Italy will look to heap the pressure on Group G leaders Spain when they host Liechtenstein in a qualifying encounter at Stadio Fruili on Sunday.
Italy will look to kickstart the second half of their World Cup 2018 qualifying campaign with a bang, when they play hosts to minnows Liechtenstein at Stadio Fruili on Sunday. A win for Giampiero Ventura’s side will see them get one step closer to booking a date in Russia for next year’s World Cup.
Both sides come into this match on the back of a contrasting run of results. While Italy is undefeated since their ouster from Euro 2016 (W7 D2), Liechtenstein have lost all but one of their last six games, with the other result being a draw.
The reverse fixture between the two sides earlier in the World Cup qualifying saw Italy run riot at the Rheinpark Stadion, with a thumping 4-0 win over Liechtenstein. Ahead of their second meeting on Sunday, The Hard Tackle takes a closer look at the fixture.
Team News & Tactics
Giampiero Ventura has overseen a smooth transition since the departure of Antonio Conte after Euro 2016. The Azzurri have played a brand of exciting, attacking football under the veteran coach while retaining their identity of being one of the most solid sides in the world.
Consistent performances from midfield has been one of the chief reasons for such impressive performances in the last year. However, ahead of the visit of Liechtenstein on Sunday, Ventura will be without the services of two of his key midfielders, with Marco Verratti and Claudio Marchisio sidelined with their respective injuries.
In their absence, veteran midfielder Daniele De Rossi and the returning Ricardo Montolivo are expected to start in the centre of the park. The Italy boss, meanwhile, is likely to test some of his fringe players against the minnows on Sunday.
As a result, the likes of Daniele Rugani, Davide Astori and Domenico Berardi might get their chances to impress. Up front, though, the strike partnership of Andrea Belotti and Ciro Immobile are expected to continue, and will be tasked with getting the all-important goals for their side.
Possible Starting XI (4-4-2): Buffon; Zappacosta, Rugani, Astori, De Sciglio; Berardi, De Rossi, Montolivo, Insigne; Belotti, Immobile
Liechtenstein have been the resident punching bags for the biggest clubs in Europe for several years now. In fact, they have seldom managed to get anything out of their qualifying campaigns for the World Cup and European Championships over the years, and the same has been the case this time as well.
The minnows have lost each of their first five matches in the World Cup 2018 qualifiers and they are unlikely to get anything out of the match on Sunday either. However, Rene Pauritsch will look to motivate his side to do a repeat of their shock 1-1 draw against Finland earlier this week against the rampant Italians.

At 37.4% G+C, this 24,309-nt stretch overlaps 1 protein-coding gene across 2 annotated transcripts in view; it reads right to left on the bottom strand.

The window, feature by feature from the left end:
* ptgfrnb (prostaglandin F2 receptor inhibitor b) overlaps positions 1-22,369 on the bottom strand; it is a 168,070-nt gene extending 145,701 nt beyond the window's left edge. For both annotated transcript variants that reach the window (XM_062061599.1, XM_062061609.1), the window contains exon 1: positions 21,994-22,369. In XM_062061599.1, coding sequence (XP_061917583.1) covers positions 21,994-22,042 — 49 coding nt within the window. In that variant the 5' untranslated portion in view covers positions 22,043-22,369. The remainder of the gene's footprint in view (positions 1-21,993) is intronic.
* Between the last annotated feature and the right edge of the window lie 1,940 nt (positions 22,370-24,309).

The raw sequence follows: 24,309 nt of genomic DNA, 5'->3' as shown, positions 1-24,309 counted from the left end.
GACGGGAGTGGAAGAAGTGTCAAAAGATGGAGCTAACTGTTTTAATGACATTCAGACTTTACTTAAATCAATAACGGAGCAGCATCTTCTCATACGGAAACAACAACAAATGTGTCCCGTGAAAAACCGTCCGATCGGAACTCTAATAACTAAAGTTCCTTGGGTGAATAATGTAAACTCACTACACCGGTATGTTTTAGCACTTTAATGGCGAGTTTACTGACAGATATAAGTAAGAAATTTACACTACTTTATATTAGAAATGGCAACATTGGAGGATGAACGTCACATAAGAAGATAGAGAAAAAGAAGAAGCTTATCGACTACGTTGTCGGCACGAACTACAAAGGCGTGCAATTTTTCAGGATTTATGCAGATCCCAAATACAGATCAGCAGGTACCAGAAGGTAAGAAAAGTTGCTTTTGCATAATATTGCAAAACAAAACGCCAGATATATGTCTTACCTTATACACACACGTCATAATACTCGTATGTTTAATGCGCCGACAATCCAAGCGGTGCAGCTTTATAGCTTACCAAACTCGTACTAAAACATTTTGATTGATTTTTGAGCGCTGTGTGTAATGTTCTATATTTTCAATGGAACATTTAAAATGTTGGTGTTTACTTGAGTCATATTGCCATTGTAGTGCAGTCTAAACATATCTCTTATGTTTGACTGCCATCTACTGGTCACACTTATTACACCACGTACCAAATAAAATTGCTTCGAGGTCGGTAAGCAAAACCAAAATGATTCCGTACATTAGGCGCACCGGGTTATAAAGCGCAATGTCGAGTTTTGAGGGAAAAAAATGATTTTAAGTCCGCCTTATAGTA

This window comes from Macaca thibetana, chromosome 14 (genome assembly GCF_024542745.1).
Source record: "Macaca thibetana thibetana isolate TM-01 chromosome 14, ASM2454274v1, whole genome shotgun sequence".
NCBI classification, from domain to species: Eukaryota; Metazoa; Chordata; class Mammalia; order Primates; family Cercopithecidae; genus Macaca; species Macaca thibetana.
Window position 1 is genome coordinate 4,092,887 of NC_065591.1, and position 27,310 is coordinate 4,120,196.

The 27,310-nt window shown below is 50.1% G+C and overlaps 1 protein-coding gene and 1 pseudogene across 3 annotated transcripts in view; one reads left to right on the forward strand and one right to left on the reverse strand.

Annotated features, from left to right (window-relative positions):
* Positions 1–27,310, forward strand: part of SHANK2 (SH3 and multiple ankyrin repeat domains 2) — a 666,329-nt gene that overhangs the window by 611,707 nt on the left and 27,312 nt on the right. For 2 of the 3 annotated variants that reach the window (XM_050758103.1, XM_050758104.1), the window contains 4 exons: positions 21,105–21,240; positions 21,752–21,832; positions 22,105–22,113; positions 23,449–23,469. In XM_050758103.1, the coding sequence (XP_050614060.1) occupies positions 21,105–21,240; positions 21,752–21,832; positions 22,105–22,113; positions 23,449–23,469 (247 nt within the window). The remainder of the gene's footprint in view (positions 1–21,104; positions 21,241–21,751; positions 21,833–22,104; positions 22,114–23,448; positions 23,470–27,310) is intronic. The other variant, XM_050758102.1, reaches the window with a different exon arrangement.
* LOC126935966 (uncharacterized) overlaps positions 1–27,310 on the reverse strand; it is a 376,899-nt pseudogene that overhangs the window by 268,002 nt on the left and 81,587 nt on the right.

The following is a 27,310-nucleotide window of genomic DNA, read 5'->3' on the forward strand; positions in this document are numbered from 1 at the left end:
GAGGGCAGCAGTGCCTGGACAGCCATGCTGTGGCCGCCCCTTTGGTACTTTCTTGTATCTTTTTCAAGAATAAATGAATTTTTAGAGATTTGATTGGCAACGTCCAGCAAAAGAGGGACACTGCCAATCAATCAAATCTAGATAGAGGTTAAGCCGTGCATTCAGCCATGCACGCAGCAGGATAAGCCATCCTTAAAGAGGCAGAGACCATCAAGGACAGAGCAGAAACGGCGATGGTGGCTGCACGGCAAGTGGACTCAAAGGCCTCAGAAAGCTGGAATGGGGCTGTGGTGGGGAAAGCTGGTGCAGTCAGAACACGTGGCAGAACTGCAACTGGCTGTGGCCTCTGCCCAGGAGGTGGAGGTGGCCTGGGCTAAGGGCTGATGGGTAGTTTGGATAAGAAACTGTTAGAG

The onus will, thus, be on Liechtenstein’s defensive unit to somehow keep the barraging Italy attack at bay. The pressure will be on the young shoulders of Andreas Malin and Pascal Foser, while Peter Jehle will need to stand tall when he faces shot after shot at his goal.
The likes of Yanik Frick and Dennis Salanovic will be the candidates to get the improbable goals against the solid Italian defensive unit.
Possible Starting XI (4-5-1): Jehle; Rechsteiner, Malin, Foser, Goppel; Burgmeier, Buchel, Polverino, Hasler, Salanovic; Frick
- This is only the second ever meeting in history between Italy and Liechtenstein.
- The first encounter between the two sides was the reverse qualifying fixture in November, as Italy ran out 4-0 winners over Liechtenstein.
- Liechtenstein are on a five-game losing run in their World Cup 2018 qualifying campaign, and have scored just one goal while conceding a staggering 19.
- In contrast, Italy have not lost a single game so far in their qualifying campaign, with four wins and a draw in five matches.
Italy 4-0 Liechtenstein
Italy have turned on the style under Giampiero Ventura, producing a brand of eye catching football with equal measure of defensive solidity to boot. And against a hapless Liechtenstein, the Azzurri are expected to dominate just like they did in the reverse fixture in November.
Ventura’s side have been rampant recently, with their last two friendly games ending with a cumulative scoreline of 11-0. Considering the form their attack is in currently, Italy are likely to continue in a similar vein of form on Sunday as well against a side that has already conceded 19 goals in their qualifying campaign so far.
Like in the reverse fixture, Andrea Belotti is the likeliest of the players to make their mark on the scoresheet on the night, with the youngster being in sublime touch all through 2016/17. All in all, it should be an easy outing for Italy against a Liechtenstein side that has simply been making up the numbers in Group G.